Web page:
New Food Group's Mission: 'Can't We All Just All Get Along?'

AGree hopes to unite organic food advocates and the food industry. Will it be any different from past (failed) attempts?

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The quotation in the title of this post is from Steve Clapp's recent article in Food Chemical News about the unspoken message behind formation of a new group called AGree (agriculture, agree, get it?). AGree, according to its gorgeous website, aims to "advance the well-being and prosperity of people in the United States and abroad by transforming food and agriculture policy":

AGree is a bold new initiative designed to tackle long-term agricultural, food and rural policy issues. AGree has significant funding from eight of the world's leading foundations for at least the next eight years...We also recognize the interconnected nature of agriculture policy globally and we seek to break down traditional silos and work across issue areas.

The funders? These are heavy hitters: Ford Foundation, the Bill and Melinda Gates Foundation, the William and Flora Hewlett Foundation, the David and Lucile Packard Foundation, W.K. Kellogg Foundation, the McKnight Foundation, Rockefeller Foundation, and the Walton Family Foundation.

Who is running the show? AGree is to be led by former Secretary of Agriculture Dan Glickman; Gary Hirshberg, chairman and CEO of Stonyfield Farm; Jim Moseley, USDA deputy secretary during the first Bush administration; and Emmy Simmons, former assistant administrator of the U.S. Agency for International Development (USAID).

What's the plan? AGree will "Build bridges among groups that have not traditionally worked together...This approach is needed because policy reform efforts targeting the food and agriculture system have traditionally operated in many independent silos—governmental, political, stakeholder, geographic and substantive—that have made transformative change impossible."

Steve Clapp quotes Dan Glickman saying that AGree is going to "operate outside the partisan political process" because "food policy is too important to be left to the food industry."

What are we to make of this? It's much too soon to say but it reminds me of two previous efforts to forge consensus among stakeholders.

One is a group that I belong to called PAPSAC, which stands for Private and Public, Scientific, Academic, and Consumer Food Policy Group. The group, organized by Ray Goldberg, has been meeting for about 15 years, first at the Harvard Business School and more recently at the Kennedy School. The meeting brings together CEOs of food and agribusiness companies, government officials, people in business and public relations, academics, and advocates to exchange views in private. Its original purpose was to try to find middle ground on controversial issues such as genetically modified foods. But one of the unstated hopes was that consumer advocates would relent on opposition to GM foods.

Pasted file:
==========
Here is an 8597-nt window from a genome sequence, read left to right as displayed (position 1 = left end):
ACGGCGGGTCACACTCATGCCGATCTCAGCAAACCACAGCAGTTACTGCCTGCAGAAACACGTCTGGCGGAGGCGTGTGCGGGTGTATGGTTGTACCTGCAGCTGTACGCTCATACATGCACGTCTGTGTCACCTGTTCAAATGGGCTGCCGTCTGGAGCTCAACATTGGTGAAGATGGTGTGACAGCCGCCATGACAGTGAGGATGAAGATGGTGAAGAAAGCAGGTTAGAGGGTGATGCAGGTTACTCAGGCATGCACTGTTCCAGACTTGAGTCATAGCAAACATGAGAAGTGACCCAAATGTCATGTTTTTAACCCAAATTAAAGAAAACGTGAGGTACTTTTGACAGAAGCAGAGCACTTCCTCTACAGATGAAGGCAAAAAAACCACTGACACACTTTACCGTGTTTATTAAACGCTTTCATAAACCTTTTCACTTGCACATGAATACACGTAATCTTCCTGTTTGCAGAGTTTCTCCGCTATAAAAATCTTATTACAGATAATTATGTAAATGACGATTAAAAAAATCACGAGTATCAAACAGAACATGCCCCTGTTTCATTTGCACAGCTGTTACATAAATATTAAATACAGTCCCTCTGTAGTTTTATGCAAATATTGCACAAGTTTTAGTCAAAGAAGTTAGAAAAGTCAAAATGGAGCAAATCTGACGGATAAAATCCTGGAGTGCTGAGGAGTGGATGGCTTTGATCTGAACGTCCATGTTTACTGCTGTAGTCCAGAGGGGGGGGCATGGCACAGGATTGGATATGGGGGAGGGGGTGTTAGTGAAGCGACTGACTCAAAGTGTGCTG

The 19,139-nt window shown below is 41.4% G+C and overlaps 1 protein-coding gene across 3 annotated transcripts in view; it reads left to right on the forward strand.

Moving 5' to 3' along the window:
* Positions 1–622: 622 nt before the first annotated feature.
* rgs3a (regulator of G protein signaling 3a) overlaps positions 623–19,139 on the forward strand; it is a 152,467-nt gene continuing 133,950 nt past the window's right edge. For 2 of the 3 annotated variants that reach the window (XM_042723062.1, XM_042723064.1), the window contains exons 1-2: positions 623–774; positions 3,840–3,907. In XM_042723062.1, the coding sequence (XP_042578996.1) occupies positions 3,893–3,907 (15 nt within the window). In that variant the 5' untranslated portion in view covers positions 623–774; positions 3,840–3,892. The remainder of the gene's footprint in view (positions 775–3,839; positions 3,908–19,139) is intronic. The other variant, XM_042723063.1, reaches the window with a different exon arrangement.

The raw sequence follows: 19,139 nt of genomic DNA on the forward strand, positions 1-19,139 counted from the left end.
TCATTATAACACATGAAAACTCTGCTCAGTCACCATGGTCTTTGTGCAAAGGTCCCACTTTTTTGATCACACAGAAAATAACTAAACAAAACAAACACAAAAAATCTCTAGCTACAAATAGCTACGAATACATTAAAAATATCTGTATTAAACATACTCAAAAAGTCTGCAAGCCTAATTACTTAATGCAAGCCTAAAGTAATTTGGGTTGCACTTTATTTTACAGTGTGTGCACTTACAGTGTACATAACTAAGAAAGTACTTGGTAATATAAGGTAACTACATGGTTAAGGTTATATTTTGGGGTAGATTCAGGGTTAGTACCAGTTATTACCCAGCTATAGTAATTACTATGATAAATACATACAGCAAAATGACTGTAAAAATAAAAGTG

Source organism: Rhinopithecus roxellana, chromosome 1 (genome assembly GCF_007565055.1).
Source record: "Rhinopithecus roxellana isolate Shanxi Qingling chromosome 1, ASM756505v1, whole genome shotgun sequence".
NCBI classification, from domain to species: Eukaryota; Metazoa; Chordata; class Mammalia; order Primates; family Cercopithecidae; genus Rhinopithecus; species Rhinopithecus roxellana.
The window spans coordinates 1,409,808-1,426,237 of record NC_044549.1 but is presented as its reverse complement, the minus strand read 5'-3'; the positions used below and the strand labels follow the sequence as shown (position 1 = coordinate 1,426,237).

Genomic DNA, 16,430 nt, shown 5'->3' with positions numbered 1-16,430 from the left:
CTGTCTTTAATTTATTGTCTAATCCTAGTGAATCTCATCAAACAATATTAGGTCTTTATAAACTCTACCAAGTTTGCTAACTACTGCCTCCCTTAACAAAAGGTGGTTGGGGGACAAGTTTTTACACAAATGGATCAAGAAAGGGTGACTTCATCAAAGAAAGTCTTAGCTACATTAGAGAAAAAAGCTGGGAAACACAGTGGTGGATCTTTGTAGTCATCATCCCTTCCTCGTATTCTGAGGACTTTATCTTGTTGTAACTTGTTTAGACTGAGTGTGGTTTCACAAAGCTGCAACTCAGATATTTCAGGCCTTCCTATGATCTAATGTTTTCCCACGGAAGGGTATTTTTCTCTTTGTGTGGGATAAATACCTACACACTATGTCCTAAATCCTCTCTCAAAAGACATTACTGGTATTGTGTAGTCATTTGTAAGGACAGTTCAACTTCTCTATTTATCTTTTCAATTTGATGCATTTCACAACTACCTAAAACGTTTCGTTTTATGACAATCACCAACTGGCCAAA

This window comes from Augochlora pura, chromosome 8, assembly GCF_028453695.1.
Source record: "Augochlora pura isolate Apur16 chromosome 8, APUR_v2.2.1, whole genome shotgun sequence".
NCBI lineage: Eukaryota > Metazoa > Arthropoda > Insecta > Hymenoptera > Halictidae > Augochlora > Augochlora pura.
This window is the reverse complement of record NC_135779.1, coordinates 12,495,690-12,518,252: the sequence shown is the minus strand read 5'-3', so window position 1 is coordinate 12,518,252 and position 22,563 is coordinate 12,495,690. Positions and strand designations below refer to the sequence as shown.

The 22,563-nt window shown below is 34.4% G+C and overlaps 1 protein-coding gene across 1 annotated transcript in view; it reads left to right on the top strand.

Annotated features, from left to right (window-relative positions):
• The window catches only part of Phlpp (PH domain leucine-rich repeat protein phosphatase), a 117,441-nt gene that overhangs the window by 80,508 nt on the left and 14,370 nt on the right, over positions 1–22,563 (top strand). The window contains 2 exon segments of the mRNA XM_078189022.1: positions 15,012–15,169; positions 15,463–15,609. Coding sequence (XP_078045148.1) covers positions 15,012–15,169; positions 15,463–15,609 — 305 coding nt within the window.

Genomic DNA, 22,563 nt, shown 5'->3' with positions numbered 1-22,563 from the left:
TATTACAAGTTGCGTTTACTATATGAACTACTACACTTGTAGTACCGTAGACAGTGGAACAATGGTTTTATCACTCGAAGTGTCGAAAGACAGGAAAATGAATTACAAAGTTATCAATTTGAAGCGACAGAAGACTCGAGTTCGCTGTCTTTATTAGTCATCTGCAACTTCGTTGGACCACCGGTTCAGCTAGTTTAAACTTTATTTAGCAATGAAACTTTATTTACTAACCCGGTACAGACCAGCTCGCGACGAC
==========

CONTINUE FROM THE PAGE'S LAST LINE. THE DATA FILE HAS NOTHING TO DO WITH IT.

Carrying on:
The second example is the ill-fated Smart Choices. This, you may recall, was an attempt of the Keystone Center to get food companies and academics to agree on common standards for front-of-package labeling. When it became evident that food companies were calling the shots, the consumer advocates dropped out. The result? The Smart Choices logo appeared on Froot Loops and failed the laugh test.

The problem with attempts to build consensus is that the sides aren't equal. Agribusiness calls the shots or won't play.

I'm curious to know how the leadership intends to proceed. At The Atlantic's Food Summit and the recent Future of Food meeting in Washington, Gary Hirshberg made it clear that he is a strong proponent of organic agriculture and strongly against genetically modified foods. I don't see easy bridges between stakeholders with this particular issue, but maybe AGree will start with easier ones.

If I read between the lines correctly, AGree will convene meetings and produce policy papers. The group seems to be steering clear of the 2012 Farm Bill until after it's passed.

As with all such things, let's wish the AGree leaders luck and give them a chance to see what they can do.


This post also appears on Food Politics.
Image: Eric Thayer/Reuters

Presented by

Marion Nestle is a professor in the Department of Nutrition, Food Studies, and Public Health at New York University. She is the author of Food Politics, Safe Food, What to Eat, and Pet Food Politics. More

Nestle also holds appointments as Professor of Sociology at NYU and Visiting Professor of Nutritional Sciences at Cornell. She is the author of three prize-winning books: Food Politics: How the Food Industry Influences Nutrition and Health (revised edition, 2007), Safe Food: The Politics of Food Safety (2003), and What to Eat (2006). Her most recent book is Feed Your Pet Right: The Authoritative Guide to Feeding Your Dog and Cat. She writes the Food Matters column for The San Francisco Chronicle and blogs almost daily at Food Politics.

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